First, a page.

Debt Securities - Accrued Interest
You need to know that there are two conflicting conventions concerning the number of days of accrued interest in a year:
- Corporate and municipal bonds use 360 days
- Government bonds tend to use 365 days.
- T-bills, as you have seen, are the exception. For the purposes of the Series 7 exam, you will likely be told which convention to use in a calculation. For real-life purposes, it is important that you know which one to use because it determines how much accrued interest the bond has accumulated but not yet received in a cash payment.
When a bondholder has earned but not received an interest payment, the bond is said to be trading "and interest". That means that the amount of accrued interest will be added to the sale price if the owner sells the security.
To compute how much accrued interest is attached to a bond, follow these steps:
- Divide the number of days in the elapsed period by the number of days in a year to come up with the fraction of the year. Let's assume you are dealing with a corporate bond that follows the 360-day year convention and makes semi-annual interest payments, and it is 100 days until the next scheduled coupon date. So, you divide 100 days by 360 days, and your result is 0.277778. This is the fraction of the year.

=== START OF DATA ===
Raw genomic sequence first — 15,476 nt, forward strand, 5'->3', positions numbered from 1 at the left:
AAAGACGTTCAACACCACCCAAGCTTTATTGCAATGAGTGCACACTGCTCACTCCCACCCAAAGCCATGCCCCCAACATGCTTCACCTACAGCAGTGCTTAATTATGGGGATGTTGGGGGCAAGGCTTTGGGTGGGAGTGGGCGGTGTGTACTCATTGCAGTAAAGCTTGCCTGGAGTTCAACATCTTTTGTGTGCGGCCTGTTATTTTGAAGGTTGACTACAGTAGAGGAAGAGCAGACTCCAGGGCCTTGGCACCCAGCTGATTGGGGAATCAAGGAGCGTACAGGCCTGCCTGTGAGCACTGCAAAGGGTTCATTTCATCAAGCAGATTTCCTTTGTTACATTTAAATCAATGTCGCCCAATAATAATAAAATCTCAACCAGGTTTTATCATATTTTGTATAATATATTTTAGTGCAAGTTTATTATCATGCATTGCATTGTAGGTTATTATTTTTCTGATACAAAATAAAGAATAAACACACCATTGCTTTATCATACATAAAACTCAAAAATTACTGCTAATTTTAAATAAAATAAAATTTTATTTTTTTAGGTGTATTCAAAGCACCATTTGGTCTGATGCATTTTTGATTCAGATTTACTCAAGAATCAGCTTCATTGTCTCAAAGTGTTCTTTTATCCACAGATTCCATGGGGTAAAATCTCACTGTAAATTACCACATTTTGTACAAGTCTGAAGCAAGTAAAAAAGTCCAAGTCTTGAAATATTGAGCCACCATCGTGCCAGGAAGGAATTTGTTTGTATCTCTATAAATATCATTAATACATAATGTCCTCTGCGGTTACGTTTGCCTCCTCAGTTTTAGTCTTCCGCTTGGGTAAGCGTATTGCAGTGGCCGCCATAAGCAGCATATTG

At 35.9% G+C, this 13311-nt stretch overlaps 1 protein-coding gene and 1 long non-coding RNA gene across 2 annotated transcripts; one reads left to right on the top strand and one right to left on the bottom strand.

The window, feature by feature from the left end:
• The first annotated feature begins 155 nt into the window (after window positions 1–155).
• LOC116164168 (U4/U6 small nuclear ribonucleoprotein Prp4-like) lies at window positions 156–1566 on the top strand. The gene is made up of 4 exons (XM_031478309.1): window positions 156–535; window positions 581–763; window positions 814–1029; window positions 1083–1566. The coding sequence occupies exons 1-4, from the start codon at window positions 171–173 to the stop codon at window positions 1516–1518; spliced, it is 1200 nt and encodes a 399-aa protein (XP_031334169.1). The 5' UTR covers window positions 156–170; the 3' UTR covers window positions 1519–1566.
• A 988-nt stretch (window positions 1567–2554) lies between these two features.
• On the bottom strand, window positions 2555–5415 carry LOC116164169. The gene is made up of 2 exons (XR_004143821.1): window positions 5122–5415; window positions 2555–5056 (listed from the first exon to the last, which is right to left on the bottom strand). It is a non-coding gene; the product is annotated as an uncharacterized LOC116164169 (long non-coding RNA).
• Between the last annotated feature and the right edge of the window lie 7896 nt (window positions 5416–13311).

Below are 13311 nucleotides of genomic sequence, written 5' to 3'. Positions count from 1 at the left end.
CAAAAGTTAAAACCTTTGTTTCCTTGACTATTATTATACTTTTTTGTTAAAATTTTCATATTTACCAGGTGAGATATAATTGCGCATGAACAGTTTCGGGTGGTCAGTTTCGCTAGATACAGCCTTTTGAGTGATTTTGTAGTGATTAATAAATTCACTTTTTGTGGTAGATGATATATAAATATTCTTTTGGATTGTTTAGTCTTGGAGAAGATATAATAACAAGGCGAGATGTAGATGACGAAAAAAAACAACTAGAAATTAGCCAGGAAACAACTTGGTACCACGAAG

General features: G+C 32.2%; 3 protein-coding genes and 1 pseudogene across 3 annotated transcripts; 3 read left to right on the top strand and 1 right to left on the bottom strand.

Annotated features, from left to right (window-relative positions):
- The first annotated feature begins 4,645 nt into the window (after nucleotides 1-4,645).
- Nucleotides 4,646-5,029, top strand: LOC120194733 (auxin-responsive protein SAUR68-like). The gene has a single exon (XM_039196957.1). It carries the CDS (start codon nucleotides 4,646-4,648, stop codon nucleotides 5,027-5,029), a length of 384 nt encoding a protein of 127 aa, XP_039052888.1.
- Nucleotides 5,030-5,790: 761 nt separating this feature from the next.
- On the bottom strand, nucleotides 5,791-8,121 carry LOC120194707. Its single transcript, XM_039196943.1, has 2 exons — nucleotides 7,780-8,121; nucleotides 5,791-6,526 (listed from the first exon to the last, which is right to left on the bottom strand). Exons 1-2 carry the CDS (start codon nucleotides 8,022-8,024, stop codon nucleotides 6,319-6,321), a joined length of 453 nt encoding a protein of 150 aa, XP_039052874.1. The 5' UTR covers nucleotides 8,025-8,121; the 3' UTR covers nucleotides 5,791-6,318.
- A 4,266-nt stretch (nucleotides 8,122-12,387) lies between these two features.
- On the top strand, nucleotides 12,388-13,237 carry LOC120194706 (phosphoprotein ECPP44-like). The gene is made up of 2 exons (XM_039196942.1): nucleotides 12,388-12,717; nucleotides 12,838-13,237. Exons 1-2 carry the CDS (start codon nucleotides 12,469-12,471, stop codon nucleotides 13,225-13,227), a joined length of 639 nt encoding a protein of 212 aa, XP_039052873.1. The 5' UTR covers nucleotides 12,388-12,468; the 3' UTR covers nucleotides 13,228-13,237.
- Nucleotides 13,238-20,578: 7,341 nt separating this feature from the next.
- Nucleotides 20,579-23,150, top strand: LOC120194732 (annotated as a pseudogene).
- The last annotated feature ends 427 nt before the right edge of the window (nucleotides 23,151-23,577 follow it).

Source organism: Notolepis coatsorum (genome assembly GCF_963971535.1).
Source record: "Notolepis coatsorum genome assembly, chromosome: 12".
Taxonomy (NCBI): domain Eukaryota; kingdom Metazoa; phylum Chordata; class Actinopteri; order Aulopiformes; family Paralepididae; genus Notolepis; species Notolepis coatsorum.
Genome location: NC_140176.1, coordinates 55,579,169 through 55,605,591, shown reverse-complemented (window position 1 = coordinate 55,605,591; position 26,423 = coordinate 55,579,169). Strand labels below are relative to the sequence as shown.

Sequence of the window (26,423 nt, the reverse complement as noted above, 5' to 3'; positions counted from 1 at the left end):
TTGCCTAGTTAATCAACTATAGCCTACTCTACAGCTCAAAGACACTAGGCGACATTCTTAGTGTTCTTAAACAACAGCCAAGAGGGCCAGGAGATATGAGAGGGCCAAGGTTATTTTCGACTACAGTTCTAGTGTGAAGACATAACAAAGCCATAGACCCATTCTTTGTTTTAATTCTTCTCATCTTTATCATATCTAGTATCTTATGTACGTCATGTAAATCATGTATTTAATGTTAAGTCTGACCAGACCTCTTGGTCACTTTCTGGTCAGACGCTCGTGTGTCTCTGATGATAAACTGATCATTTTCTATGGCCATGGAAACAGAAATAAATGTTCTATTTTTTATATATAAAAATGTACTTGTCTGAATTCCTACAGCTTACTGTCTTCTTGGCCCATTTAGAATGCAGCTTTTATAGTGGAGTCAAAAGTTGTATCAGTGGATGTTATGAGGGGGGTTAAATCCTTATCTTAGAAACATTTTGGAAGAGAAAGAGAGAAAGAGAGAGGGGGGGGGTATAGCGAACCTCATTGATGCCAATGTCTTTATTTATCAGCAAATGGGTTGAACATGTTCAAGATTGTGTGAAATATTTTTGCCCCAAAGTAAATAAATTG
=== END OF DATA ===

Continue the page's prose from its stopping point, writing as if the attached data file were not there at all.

- Multiply the fraction of the year by the principal. Assuming your principal is $1,000, your result will be $277.78 (0.277778 times $1,000).
- Multiply the result of step 2 by the interest rate. Assuming the rate is 7%, your final result is $19.44 ($277.78 times 0.07).
Thus, $19.44 in accrued interest needs to be added to the price of this bond before it is sold in order to ensure the current owner receives all due benefits from holding the bond up to this point.
The detailed tutorial Advanced Bond Concepts explains some of the more complex concepts and calculations you need to know for trading bonds, including bond pricing, yield, term structure of interest rates, duration, and much more.Introduction